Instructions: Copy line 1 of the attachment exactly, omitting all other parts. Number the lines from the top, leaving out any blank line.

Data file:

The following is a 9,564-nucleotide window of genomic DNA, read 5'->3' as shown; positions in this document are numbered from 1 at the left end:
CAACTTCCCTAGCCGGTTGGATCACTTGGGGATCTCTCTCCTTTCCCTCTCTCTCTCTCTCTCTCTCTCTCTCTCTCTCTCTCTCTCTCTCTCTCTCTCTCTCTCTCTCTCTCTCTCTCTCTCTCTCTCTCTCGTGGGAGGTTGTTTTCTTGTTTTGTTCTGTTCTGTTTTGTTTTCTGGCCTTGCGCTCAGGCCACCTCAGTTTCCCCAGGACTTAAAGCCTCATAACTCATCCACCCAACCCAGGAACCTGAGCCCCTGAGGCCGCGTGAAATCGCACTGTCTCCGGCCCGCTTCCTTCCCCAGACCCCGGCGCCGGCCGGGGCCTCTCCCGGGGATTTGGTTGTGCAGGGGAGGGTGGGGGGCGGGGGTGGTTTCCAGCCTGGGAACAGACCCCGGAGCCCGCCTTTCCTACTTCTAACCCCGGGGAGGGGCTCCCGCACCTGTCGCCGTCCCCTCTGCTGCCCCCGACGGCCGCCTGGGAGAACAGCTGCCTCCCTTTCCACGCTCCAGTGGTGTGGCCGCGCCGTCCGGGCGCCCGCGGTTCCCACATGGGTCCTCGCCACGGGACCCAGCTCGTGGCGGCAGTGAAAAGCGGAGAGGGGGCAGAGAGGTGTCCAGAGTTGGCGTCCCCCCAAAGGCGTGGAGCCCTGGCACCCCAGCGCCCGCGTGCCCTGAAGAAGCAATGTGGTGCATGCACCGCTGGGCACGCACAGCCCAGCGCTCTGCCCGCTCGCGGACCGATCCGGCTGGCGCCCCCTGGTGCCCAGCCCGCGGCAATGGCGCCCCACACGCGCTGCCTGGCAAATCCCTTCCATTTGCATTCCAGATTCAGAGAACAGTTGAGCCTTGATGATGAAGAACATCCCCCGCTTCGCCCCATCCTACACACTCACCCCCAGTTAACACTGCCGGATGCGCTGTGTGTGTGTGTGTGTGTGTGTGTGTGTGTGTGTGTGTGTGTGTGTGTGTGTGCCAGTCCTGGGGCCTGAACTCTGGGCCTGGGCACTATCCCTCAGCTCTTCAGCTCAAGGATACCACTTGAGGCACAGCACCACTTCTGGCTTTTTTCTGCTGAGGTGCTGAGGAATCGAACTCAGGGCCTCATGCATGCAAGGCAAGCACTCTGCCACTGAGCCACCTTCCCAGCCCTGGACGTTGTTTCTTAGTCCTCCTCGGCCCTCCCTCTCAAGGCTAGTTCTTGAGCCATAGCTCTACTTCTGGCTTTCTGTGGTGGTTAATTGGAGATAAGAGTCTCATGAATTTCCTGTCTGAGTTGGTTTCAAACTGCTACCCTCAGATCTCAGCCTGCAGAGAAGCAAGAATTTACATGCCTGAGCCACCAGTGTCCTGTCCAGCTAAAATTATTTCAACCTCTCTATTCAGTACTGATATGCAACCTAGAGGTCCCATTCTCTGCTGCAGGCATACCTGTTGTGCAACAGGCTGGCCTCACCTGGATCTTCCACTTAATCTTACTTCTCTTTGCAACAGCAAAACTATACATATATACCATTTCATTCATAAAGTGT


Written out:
The following is a 9,564-nucleotide window of genomic DNA, read 5'->3' as shown; positions in this document are numbered from 1 at the left end: